Friday, May 14, 2010

The Art of the Drive-By Conversation

(Note: This only applies to places that aren't downtown Houston, where people are rich, snobby, and rude.)

I've always considered myself a fairly courteous person--after working in customer service for eight years (God, I suddenly feel old), I've mastered the art of meet-and-greet, small talk, and chit chat.  I say "please" and "thank you," and I smile at people when I make eye contact with them.  (For those of you who don't know, most of this is beyond the call of duty in California, where you're lucky if someone looks at you if they accidentally hit you with their car.  Colorado is marginally more friendly, but not by much.)
Having been in Texas about a week, however, I've been struck again and again by how friendly the people here are.  Southern hospitality is no lie, I've discovered, and even driving down the street in a neighborhood, you're expected to wave to every single person you pass.  If you walk by someone on the sidewalk, it seems almost mandatory to smile, ask that person how s/he is doing, and make some other comment before saying good-bye in what I've come to think of as "the drive-by conversation." (This past weekend, for example, almost every person I passed wished me a happy Mother's Day.  In all my years on God's green earth, I've never had this happen.)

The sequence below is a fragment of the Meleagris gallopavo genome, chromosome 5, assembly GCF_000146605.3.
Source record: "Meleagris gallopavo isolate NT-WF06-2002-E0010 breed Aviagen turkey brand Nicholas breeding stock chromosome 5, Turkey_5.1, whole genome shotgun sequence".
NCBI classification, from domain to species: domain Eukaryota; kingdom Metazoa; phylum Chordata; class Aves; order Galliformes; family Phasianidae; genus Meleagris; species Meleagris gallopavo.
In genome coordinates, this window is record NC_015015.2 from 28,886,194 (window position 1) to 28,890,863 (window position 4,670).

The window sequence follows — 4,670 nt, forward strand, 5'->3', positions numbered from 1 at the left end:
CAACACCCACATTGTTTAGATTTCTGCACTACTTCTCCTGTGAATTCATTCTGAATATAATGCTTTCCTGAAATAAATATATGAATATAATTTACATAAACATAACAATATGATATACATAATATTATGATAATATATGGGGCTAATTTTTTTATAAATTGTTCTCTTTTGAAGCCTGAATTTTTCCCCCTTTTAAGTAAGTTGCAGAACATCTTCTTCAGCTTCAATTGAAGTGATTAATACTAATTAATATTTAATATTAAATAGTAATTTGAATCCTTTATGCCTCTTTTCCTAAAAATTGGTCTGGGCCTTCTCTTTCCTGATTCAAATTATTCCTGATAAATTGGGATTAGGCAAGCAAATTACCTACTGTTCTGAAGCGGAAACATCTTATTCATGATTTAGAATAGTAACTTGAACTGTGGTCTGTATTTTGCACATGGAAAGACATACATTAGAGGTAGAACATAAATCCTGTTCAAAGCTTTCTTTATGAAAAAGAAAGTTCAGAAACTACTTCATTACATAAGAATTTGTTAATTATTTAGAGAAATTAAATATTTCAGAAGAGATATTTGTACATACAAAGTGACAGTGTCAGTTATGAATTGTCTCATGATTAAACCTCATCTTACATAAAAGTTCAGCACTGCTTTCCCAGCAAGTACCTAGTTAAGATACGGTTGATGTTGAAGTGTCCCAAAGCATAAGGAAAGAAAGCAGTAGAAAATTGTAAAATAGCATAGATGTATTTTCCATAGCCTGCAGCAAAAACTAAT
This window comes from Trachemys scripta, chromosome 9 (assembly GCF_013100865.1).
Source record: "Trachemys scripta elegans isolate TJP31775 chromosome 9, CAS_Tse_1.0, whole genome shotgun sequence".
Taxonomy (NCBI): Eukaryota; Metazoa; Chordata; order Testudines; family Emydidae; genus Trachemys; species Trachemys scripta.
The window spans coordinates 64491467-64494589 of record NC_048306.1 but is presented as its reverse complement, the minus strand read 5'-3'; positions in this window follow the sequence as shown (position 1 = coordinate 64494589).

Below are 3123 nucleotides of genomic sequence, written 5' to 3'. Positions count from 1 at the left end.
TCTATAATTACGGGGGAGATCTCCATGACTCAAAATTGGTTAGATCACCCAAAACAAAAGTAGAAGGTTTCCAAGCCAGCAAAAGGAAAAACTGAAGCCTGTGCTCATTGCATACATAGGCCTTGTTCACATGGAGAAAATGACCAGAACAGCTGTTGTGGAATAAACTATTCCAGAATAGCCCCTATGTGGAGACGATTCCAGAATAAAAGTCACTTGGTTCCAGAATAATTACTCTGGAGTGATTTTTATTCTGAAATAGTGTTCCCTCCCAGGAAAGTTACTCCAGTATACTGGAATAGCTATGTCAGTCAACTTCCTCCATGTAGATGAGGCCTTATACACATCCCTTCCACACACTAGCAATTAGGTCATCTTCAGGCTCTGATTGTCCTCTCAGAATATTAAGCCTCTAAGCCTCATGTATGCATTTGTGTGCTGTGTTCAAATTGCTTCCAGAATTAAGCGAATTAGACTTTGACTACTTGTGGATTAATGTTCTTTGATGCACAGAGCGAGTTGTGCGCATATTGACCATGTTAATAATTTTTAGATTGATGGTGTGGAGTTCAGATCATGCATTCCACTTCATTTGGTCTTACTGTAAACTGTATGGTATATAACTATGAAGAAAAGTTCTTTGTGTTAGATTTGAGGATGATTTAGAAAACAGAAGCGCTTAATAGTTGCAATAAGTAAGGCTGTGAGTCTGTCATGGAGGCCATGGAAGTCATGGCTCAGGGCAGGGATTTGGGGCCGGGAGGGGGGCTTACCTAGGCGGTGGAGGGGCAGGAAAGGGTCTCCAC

At first, I was a bit flabbergasted.  Having lived in downtown Denver for two years, I've become suspicious of anyone who's too friendly, as most of the friendlies in Denver turn out to work for Greenpeace and will follow you home if you let them. I slowly began to warm up to the small-town atmosphere in Houston (which I've heard described as "the biggest small town you'll ever visit").  Now, though, I'm becoming exhausted by the simple act of going to the store.  My face hurts from smiling too much at strangers, and I'm becoming irritated by common courtesies.

I think I need to work on my people skills.